London blog described how Paul Delaroche's magnificent work King Charles I Insulted by Cromwell's Soldiers 1837 used to hang in Bridgewater House (built 1847-50). At that stage, the Earl of Ellesmere had made Bridgewater House very special indeed. It was said to hold one of the finest private picture-galleries in England.
Delaroche, King Charles I Insulted by Cromwell's Soldiers, 1837
But this beautiful house in St James' Park became a near-ruin, destroyed by a bomb during World War Two. So it was always assumed that the painting was destroyed as well. In fact four of the duke’s paintings WERE destroyed.
But some unknown paintings were recently found rolled up in duke's Scottish home, Mertoun House, in the Borders. Tea at Trianon says that when the director of the National Gallery of Scotland asked to see these unknown paintings, they found the Delaroche, to the surprise and delight of everyone. It must have been taken to Scotland for safety, sometime after the bombing of Bridgewater House.
The King Charles painting is huge in both senses. Firstly the work is enormous, just under 4 x 3 metres. Secondly Paul Delaroche (1797-1856) was a major 19th century artist with a passion for important history scenes. He certainly spent time in Britain, studying famous English Old Masters.
Bridgewater House gallery, before and after bombing
The Western Confucian understood that knowing mid 17th century history was important, if the viewer was to understand this painting. He said that Charles I of England's "last years were marked by the English Civil War, in which he fought the forces of the English & Scottish Parliaments, which challenged his attempts to augment his own power, and the Puritans, who were hostile to his religious policies & supposed Catholic sympathies." The Society of King Charles the Martyr, one of the Catholic Societies of the Church of England, was dedicated to and under the patronage of this monarch who held the distinction of being the only person to be canonised by the Church of England after the English Reformation. The Jacobite Heritage may be traced to the reign of Charles I, for the Jacobites of 1688 were the direct successors of the Cavaliers of 1642, as the Whigs were of the Puritans.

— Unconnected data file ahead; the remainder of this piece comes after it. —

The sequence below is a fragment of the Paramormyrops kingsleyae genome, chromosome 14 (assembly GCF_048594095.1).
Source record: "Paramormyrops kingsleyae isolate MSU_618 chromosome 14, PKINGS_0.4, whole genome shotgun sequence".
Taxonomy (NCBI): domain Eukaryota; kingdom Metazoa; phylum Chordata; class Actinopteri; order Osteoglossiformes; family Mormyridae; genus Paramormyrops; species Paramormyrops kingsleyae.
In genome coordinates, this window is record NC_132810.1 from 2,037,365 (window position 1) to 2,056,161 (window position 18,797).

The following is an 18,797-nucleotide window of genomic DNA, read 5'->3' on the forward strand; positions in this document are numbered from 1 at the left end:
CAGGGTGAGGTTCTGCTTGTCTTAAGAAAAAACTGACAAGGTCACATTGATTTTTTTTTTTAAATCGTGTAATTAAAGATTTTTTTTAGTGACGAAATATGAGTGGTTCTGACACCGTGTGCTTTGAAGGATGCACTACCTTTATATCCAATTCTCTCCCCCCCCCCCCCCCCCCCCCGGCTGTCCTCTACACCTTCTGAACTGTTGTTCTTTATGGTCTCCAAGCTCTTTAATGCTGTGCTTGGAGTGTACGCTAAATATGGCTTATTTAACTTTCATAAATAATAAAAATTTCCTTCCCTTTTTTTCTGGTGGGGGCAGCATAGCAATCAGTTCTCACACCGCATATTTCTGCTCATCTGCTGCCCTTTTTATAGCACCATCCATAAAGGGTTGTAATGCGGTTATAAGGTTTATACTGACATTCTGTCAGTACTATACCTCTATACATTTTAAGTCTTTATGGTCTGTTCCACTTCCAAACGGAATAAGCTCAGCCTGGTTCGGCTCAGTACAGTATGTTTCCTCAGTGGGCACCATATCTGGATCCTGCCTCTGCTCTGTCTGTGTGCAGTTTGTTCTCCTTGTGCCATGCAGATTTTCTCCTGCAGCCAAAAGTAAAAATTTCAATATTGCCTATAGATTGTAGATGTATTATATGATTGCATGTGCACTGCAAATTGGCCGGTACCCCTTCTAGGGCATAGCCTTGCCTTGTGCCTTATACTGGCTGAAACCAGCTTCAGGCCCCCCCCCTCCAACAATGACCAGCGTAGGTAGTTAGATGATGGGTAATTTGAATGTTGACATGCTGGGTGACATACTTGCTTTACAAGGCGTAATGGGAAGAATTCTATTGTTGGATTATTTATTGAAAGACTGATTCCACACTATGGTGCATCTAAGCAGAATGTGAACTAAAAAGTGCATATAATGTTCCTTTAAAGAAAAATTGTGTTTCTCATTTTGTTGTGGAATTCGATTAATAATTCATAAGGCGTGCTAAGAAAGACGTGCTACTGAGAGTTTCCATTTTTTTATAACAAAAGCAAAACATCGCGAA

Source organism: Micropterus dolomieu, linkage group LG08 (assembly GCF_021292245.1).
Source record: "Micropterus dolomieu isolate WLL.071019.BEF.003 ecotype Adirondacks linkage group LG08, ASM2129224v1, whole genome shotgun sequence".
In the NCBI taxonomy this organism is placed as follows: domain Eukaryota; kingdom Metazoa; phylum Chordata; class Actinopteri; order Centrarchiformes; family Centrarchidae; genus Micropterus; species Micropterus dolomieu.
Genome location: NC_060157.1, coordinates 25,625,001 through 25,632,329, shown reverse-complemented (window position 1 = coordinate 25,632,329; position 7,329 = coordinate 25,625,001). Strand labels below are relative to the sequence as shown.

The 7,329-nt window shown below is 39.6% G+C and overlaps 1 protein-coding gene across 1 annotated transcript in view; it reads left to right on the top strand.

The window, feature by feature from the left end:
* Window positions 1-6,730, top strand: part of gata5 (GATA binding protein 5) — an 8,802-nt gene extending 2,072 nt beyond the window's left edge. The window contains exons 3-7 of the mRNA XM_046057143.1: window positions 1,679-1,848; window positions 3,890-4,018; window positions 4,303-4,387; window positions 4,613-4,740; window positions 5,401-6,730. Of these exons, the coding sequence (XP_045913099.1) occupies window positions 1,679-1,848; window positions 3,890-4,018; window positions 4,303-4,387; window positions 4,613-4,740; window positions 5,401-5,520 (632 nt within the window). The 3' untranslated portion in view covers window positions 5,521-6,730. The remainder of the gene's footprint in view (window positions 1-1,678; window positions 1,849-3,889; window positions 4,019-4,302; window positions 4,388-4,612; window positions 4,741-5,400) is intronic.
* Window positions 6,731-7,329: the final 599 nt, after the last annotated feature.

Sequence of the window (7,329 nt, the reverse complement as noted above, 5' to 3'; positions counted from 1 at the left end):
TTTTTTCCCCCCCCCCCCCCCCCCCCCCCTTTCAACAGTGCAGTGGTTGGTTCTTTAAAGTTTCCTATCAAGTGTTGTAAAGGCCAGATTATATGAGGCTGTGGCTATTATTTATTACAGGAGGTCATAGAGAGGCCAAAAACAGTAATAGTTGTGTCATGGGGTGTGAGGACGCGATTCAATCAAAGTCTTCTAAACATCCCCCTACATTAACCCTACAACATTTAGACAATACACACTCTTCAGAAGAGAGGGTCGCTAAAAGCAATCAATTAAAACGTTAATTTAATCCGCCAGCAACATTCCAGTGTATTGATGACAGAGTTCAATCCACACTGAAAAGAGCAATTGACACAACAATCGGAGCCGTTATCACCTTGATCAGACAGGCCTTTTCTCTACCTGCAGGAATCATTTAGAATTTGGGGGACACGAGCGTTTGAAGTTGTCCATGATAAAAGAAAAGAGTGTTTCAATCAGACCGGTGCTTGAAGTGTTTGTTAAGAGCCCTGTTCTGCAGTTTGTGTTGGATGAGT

In the painting the King, who must have been aware that he was facing his own immediate demise, was casting his eyes contemptuously at badly-behaved Roundhead soldiers. The king was made to look dignified and the Puritans made to look like drinking yobs, reliving a Mocking of Christ theme. So one question remains for me. Whose politics was Delaroche reflecting?
The Composed Gentleman said the latest exhibition at the National Gallery also features the huge The Execution of Lady Jane Grey 1833, another tour de force by Delaroche. This second painting was also believed to have been damaged beyond repair in the 1928 flooding of Tate Gallery’s basement. When the curators found it again in 1973 and realised it could be repaired, it was sent off for major restoration.
Delaroche, Execution of Lady Jane Grey, 1833
I haven't made a fuss of Lady Jane Grey because I have seen this painting published many times. But there were still some important British historical issues that Delaroche, a Frenchman, had to have been aware of. Firstly Frances, Lady Jane Grey's mother, was King Henry VIII's niece, so Frances was perfectly entitled to inherit the crown if King Edward VI died childless and Princess Mary was made illegitimate. Secondly Mary loathed Jane's vigorous Protestantism and had her beheaded as soon as possible as a religious traitor, as well as someone who usurped the crown. Delaroche's Jane died in a beautiful white silk gown, which Leanda de Lisle read as the sacrifice of a virgin martyr. But was she a virgin? And was she a martyr? Would civil war follow, if a Catholic queen came to the throne?
Representing London analysed some of the contradictions in Delaroche's Lady Jane Grey. She suggested Jane's youth and apparent benevolent intentions had been conflated with naivety and resignation to the will of others - casting her as a passive victim rather than a strong teenager. She confidently defended her right to rule over Henry bastard daughter Mary, and proved to be faithful to her religious principles until death.
So is it impressive that both of these large Delaroche works were unveiled, one complete with its shrapnel wounds, in late February 2010. They were part of a major “Painting History Exhibition” at the National Gallery which re-appraised the achievements of that French artist. I am grateful to Art Blog by Bob for noting that the Lady Jane Grey painting had been the sensation of the 1834 Salon Exhibition in Paris. Art history needs to be art-centred to be sure, but it also needs to be historical.